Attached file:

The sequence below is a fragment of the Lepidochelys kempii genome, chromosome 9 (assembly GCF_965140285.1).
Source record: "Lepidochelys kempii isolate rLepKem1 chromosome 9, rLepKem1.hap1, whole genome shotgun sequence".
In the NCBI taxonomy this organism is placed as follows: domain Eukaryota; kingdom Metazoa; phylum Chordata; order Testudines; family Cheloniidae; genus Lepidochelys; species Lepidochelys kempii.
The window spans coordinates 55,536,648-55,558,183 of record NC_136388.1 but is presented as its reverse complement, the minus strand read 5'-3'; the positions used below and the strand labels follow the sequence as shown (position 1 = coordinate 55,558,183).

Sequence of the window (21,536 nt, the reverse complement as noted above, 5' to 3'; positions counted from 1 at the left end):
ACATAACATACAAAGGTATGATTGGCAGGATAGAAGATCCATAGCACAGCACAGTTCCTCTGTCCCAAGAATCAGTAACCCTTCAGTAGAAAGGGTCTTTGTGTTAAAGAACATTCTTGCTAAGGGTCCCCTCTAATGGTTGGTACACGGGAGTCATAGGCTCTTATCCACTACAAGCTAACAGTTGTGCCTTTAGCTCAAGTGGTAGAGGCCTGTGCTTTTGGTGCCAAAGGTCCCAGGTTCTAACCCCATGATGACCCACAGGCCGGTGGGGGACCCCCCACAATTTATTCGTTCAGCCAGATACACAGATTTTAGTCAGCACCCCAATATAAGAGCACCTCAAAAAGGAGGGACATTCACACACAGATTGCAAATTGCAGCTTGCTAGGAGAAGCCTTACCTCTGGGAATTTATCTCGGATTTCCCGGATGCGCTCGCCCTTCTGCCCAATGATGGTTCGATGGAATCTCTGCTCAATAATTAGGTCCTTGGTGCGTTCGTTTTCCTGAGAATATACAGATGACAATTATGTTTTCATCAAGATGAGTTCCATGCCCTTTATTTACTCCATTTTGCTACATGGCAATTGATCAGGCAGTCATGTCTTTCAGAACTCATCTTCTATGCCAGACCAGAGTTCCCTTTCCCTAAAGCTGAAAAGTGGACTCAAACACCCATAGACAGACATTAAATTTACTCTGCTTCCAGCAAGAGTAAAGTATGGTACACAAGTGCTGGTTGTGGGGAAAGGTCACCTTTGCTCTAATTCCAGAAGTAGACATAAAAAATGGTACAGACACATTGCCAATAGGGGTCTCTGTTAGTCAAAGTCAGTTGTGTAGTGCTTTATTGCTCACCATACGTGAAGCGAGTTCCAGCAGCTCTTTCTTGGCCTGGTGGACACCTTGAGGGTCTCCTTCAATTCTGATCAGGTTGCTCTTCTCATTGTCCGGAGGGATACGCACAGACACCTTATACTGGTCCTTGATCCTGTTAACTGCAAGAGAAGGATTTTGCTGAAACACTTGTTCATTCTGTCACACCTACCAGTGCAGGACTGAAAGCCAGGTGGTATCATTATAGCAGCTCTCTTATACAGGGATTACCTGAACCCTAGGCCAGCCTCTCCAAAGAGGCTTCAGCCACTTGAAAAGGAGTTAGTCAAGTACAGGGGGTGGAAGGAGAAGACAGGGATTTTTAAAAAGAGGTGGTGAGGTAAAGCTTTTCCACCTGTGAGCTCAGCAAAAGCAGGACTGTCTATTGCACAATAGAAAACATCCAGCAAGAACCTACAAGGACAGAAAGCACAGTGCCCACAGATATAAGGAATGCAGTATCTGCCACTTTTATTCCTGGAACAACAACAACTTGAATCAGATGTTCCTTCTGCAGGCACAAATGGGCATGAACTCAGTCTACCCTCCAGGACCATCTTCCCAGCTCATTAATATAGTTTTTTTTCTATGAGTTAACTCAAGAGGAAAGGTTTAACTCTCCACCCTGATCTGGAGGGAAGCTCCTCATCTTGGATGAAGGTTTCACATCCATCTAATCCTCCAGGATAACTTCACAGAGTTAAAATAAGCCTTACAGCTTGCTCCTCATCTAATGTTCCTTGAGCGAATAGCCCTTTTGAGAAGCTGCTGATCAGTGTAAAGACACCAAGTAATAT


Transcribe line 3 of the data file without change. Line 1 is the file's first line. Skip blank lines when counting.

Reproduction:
In the NCBI taxonomy this organism is placed as follows: domain Eukaryota; kingdom Metazoa; phylum Chordata; order Testudines; family Cheloniidae; genus Lepidochelys; species Lepidochelys kempii.